What Manta lacks in articulation he makes up for with accessories. First off, he has what is sometimes called his hand-trident, although two blades does not a trident make. This is a simple weapon, but looks great in either hand and is stored by clipping it to the center of the backpack.

The other weapons are twin short-swords, and these aren’t really shown off in the package as they come sheathed in the backpack. Again, these are fairly simple, although they do have some detailing on the grips.

For the most part, the Super-Villains line has been one that I pick up when I find the figures at decent discounts, so rarely have I ever paid the full $20 that these are intended to sell for. Black Manta would have been an exception, as I went hunting for him after reading just a the first few issues of Aquaman ReBirth. To my surprise, he was already going for pretty cheap, and I was able to grab him for about $12. He looks great, and the accessories are a welcome treat that you don’t often see with this line, but the fairly limited articulation dampens (HA!) the fun a little bit. Still, I’m certainly glad I got him, as he displays beautifully with the Aquaman from my “We Can Be Heroes” Justice League set.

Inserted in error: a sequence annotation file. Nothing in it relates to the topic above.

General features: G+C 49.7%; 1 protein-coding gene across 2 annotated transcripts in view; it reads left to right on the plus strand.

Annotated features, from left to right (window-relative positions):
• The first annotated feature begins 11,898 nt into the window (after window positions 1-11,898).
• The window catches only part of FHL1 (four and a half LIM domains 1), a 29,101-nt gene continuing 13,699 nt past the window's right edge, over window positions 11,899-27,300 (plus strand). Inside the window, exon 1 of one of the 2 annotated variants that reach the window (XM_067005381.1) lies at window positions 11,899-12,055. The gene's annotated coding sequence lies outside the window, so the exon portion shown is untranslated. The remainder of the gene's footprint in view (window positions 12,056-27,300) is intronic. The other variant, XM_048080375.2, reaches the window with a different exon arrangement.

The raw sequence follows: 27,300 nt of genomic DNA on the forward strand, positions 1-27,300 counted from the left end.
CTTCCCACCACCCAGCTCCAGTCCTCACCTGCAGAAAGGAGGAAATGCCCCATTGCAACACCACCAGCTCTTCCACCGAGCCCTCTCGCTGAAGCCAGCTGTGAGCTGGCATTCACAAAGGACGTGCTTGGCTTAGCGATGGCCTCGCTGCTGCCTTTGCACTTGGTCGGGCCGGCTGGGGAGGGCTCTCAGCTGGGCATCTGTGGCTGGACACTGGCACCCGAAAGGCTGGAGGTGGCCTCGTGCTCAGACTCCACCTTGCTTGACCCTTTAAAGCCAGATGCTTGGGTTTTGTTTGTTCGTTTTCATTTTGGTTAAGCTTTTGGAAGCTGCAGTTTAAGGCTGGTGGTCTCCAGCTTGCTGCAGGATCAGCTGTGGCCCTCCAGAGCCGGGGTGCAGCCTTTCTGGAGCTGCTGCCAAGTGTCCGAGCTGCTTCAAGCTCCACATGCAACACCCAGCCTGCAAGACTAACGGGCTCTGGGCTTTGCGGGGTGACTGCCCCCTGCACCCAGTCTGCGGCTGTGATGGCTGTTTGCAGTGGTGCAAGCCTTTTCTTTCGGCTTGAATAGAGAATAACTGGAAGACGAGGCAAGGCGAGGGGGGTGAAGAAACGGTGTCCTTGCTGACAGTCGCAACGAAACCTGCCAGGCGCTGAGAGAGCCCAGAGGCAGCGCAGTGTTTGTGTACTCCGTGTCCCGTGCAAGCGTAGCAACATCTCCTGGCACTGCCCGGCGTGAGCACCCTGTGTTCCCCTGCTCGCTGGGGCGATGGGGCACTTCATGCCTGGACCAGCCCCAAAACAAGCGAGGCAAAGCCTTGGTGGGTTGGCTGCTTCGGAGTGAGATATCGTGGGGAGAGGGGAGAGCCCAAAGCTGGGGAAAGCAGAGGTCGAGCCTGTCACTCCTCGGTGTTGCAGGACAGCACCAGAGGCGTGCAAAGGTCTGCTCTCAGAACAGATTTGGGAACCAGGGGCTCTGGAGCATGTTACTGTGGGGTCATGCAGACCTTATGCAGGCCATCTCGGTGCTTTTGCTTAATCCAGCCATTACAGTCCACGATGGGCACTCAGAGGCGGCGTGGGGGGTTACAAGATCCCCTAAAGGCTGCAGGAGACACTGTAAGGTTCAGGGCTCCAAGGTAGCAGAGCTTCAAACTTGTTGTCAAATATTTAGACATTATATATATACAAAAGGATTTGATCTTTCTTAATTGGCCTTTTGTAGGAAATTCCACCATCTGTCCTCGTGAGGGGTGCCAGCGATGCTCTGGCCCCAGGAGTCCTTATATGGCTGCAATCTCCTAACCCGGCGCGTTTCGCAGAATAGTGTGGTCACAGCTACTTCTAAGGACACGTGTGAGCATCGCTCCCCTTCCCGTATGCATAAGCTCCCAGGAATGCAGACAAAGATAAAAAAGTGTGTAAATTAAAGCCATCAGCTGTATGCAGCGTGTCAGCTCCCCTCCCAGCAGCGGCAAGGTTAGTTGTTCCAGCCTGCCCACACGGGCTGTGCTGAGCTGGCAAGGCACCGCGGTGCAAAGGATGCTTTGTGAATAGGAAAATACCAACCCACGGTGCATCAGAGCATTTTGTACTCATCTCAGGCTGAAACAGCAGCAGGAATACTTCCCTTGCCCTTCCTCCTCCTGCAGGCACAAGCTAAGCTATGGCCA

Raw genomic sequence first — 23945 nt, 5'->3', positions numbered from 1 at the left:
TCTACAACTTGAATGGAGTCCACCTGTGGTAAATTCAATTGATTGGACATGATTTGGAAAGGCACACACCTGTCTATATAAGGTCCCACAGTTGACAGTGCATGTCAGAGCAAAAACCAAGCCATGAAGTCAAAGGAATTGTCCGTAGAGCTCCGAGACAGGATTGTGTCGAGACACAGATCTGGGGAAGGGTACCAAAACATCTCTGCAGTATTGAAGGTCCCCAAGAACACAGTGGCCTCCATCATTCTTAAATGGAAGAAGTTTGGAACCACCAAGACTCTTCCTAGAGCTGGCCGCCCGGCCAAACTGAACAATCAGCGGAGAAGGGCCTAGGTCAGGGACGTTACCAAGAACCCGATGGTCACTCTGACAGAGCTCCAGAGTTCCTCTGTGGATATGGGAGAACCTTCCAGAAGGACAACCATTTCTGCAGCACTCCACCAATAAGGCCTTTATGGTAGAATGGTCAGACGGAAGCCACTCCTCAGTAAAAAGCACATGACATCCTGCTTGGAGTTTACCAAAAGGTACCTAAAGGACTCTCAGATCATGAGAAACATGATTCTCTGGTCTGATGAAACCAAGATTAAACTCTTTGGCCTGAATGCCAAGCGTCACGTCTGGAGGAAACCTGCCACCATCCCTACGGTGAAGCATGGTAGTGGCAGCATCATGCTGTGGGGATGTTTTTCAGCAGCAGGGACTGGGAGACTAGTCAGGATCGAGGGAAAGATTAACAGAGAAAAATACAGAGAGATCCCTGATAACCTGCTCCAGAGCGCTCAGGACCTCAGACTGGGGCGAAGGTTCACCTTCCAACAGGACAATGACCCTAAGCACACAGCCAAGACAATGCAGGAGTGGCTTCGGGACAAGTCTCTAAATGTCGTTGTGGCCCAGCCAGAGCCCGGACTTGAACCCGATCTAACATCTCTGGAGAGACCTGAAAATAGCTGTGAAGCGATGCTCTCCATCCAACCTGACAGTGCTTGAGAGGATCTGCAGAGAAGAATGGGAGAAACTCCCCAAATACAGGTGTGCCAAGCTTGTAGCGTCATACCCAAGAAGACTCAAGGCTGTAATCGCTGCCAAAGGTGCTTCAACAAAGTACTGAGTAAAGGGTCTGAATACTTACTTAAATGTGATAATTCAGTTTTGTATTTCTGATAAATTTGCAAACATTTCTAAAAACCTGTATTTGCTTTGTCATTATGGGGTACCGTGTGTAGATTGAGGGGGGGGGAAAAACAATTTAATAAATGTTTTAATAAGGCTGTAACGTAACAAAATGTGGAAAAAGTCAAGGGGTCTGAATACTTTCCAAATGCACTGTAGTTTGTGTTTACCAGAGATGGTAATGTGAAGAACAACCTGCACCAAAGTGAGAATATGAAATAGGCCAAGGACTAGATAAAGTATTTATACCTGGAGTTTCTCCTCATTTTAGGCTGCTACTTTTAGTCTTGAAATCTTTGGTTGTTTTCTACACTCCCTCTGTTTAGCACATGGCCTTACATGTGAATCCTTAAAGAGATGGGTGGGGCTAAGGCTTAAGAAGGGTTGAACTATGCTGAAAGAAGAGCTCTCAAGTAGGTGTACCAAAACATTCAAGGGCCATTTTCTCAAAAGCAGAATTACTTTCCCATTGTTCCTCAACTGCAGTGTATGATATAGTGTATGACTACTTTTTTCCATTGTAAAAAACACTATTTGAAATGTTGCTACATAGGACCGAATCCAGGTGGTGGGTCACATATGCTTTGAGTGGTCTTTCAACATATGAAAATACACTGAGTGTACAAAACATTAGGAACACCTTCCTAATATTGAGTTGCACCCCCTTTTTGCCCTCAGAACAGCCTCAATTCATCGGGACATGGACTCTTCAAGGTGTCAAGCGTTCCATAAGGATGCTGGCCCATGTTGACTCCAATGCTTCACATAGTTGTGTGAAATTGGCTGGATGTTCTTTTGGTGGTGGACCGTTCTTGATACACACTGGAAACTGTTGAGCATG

DC Icons: (#11) Aquaman by DC Collectibles

Apologies that today’s DC Friday Feature is going up so late. It’s been a bitch of a week and I’m glad to put it behind me. But after a detour last week, I didn’t want to delay wrapping up Wave 3 of DC Icons any longer. Yes, today’s figure is Aquaman, and while he tends to take a lot of guff from a lot of people, I’ve always had a soft spot for the guy. I was happy to see him getting a slot in the DC Icons line, as the series continues to alternate between classic versions of cornerstone characters and more fleeting appearances of back-benchers. And so some may shake their head when a wave goes from Harley Quinn and Superman to Atomica and back to Aquaman, but scoff if you will, this is what Universe building is all about.


We’ve seen this packaging many times over by now. It’s clean, attractive, and collector friendly. Aquaman’s box is branded with orange coloring, indicates that he is the 11th figure in the line, and the side panel notes that this figure is taken from the pages of “The Legend of Aquaman,” a limited run origins story that was published in the late 80’s. I actually remember reading that one way back when, it was probably one of the last comic series I read before the 90’s hit and I started drifting away from comic books for a time. I revisited it after getting this figure, but unlike my re-reading of “Man of Steel,” it completely failed to capture my interest.